Published 3/1/2012
Steven E. Fisher, MBA

10 Tips for Effective Appointment Scheduling

A structured appointment scheduling system can go a long way toward improving revenue and increasing patient satisfaction in a medical practice. The article, “Don’t Drown: Ride the (Modified) Wave!” in last month’s issue of AAOS Now explained the modified wave approach to scheduling patients as an alternative to the steady stream and the pure wave methods. With this approach, more than one patient is scheduled at the beginning of each hour and the end of the hour is left open, enabling the physician to catch up, if necessary.

To make the most of your practice’s appointment scheduling system, modified wave or not, keep in mind the following:

  1. Every office, regardless of size, needs to set a metric for the number of days, on average, patients can wait to be seen. Doctors must agree on how many hours per week they want to see patients in the office. This will dictate how many doctors and clinical staff the practice needs to employ.
  2. New patients should not be double booked unless allied health professionals (AHPs) are available in the office who can manage them before the doctor enters the exam room. Double-booking is problematic because the time required for new patients (and established patients with new problems) is unpredictable.
  3. In a larger office, modified wave scheduling works best when a specific person is responsible for scheduling a subset of practice doctors. If several people are generally responsible for scheduling all practice doctors, modified wave becomes unmanageable because staff will find it difficult to keep physician preferences in mind.
  4. Many large offices use one or two key appointment schedulers who look at the schedules of all the physicians and office from a “birds-eye” perspective. They look at which doctors in each subspecialty are available on what days, which ones appear to be over-booked (despite modified wave), and act as air-traffic controllers for urgent appointments.
  5. If a doctor sees multiple types of patients, consider grouping them on a specific day. For example, workers compensation patients may be asked to come in on a Wednesday afternoon and independent medical examinations might be scheduled on Fridays.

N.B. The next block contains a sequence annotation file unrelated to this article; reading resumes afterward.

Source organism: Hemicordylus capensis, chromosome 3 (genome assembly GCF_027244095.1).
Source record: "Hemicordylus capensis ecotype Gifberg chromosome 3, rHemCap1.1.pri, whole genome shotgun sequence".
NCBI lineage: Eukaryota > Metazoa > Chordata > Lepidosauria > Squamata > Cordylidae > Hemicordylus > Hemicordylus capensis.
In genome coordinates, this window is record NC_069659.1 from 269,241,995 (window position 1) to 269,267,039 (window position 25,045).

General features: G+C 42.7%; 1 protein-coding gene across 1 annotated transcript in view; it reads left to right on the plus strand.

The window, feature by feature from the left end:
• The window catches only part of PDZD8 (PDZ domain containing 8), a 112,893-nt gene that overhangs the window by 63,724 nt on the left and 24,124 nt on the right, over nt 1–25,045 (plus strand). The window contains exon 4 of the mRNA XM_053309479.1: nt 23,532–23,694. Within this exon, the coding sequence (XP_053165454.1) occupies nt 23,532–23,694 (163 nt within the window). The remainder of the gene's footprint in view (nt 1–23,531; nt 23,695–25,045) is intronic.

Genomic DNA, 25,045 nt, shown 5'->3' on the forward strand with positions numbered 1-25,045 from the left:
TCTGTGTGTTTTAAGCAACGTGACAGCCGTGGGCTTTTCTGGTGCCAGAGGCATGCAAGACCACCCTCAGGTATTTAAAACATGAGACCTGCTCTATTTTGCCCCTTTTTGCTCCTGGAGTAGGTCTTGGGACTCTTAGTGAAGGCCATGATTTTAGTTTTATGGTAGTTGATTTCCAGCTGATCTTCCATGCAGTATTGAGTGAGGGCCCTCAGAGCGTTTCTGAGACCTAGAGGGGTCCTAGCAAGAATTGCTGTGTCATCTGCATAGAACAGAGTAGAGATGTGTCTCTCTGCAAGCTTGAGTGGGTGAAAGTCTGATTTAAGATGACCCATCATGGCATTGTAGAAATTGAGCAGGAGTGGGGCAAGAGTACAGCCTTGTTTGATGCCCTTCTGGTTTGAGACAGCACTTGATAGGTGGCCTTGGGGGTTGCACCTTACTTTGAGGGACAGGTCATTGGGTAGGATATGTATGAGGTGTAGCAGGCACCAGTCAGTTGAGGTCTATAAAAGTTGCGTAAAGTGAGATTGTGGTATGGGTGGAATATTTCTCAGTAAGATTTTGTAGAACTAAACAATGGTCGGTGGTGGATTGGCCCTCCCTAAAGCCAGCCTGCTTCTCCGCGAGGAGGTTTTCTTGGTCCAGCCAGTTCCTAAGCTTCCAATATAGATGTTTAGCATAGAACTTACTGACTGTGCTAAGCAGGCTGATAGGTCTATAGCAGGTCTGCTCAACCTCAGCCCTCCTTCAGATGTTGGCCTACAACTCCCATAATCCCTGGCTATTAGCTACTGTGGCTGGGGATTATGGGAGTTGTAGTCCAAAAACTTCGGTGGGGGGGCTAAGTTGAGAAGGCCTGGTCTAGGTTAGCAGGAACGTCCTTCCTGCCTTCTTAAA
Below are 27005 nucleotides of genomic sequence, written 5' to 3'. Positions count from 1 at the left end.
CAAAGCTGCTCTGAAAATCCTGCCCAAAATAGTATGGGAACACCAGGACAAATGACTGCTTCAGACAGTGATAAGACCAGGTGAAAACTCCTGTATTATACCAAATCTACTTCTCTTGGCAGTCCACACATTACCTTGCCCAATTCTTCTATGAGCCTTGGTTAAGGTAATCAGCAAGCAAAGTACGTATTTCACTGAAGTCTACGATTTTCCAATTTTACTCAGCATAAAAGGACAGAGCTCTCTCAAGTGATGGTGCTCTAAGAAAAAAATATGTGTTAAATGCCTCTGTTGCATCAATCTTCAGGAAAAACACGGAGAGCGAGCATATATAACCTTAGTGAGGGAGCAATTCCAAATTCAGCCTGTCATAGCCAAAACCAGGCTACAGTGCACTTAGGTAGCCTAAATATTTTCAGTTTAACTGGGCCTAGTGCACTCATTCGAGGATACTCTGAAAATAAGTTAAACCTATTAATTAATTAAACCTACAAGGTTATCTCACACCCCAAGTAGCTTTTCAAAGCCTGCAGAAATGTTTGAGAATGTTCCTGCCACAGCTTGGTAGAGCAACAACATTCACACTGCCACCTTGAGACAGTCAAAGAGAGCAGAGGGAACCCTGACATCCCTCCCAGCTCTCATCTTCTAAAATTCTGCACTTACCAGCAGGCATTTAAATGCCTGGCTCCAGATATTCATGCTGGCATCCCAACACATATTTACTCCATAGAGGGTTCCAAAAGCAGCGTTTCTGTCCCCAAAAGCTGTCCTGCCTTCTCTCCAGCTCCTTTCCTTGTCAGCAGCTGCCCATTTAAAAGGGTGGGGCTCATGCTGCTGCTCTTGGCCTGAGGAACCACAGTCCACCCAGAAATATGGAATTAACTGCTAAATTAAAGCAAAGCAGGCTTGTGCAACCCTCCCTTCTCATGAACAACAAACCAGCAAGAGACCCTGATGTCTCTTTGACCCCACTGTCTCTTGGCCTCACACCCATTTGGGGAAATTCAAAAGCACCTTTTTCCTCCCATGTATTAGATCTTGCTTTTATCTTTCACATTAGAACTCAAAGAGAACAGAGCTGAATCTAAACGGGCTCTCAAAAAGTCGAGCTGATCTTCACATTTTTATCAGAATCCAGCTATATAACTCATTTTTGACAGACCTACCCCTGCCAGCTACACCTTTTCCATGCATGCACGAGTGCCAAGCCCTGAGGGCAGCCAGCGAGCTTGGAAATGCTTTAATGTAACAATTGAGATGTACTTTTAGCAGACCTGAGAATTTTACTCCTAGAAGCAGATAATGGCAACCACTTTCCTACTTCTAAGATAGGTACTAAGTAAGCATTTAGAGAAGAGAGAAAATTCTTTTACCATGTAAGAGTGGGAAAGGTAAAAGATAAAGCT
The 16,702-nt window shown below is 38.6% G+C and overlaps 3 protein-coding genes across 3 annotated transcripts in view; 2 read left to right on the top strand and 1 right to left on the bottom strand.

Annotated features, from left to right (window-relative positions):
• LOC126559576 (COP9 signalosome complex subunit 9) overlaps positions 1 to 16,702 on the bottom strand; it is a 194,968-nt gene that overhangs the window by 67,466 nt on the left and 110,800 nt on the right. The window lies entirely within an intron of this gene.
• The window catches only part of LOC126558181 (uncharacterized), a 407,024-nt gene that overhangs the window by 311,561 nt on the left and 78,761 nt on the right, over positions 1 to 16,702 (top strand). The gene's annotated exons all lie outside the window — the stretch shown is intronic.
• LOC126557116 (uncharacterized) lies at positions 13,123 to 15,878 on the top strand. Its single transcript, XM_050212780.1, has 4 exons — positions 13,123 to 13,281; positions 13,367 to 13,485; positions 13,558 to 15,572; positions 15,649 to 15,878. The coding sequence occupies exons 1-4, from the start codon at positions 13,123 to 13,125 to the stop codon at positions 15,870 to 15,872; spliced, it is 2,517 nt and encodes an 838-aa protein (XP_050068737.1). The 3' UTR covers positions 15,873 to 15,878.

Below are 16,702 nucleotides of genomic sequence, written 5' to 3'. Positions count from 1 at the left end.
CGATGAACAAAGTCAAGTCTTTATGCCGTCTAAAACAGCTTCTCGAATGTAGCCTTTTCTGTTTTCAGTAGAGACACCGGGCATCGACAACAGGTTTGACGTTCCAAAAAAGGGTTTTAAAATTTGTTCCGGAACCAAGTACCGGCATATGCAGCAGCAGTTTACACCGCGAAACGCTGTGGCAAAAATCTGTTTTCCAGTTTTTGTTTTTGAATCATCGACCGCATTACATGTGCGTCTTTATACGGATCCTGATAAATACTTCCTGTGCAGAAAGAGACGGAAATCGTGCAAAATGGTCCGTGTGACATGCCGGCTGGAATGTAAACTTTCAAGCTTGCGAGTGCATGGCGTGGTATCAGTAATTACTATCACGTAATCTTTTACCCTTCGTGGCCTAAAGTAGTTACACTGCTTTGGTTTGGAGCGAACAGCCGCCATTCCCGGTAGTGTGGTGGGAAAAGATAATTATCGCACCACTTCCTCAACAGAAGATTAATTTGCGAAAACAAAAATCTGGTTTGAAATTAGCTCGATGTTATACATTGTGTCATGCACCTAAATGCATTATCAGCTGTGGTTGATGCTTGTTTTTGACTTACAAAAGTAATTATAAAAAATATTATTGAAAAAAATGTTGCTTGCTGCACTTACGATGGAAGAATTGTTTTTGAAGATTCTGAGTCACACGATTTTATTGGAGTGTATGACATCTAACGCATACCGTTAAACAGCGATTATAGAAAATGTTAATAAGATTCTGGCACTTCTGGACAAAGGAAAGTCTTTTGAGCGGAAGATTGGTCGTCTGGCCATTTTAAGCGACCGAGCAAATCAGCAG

6. To the extent that similar patients will have similar needs (in addition to being seen by the doctor and/or an AHP), their appointments can be scheduled at the same time. The doctor can then see one patient while the other one is having a radiograph or being screened for osteoporosis.
  7. Immediately before and after a doctor has any extended time out of the office, reduce the number of routine follow-up appointments. The time should be reserved for new patients and returning patients with new problems. This will reduce the chaos that all doctors feel on the point of departure and upon their return.
  8. Instructions for appointment scheduling need to be established by the doctors, set forth in writing, and clearly communicated to the staff who do the scheduling. Staff must understand which patients need to be seen immediately and which do not. This will require collaboration between clinical and nonclinical staff.
  9. New patients, difficult patients, or patients with complicated problems should not be double booked at the beginning of the hour. Instead, their visits should be interspersed with others that are likely to take less time.
  10. If a doctor will be seeing patients in an office for a full day, morning and afternoon hours should be clearly demarcated. Doctors need to arrive in the office on time and begin seeing patients immediately when they arrive. When these simple practices are not followed, there is invariably an adverse impact on patient flow for the rest of the patient day.

In addition, no one in the office should respond snidely or sarcastically to any patient. This applies to all staff members, not just those who schedule appointments. For the most part, patients are rude or abrupt because they are either in great pain, are dissatisfied with the way they are being treated, or both.

Staff must bear in mind that revenue from patients pays their salaries and act accordingly. They should attempt to defuse the patient’s anger and resolve the issue, rather than “up the ante” to have the last word. Angry patients are much more likely to file professional liability lawsuits. At the very least, patients who feel ignored and/or treated disrespectfully are likely to transfer their care to other doctors and to tell their friends about their experiences.

Steven E. Fisher, MBA, recently retired as manager of the AAOS practice management group.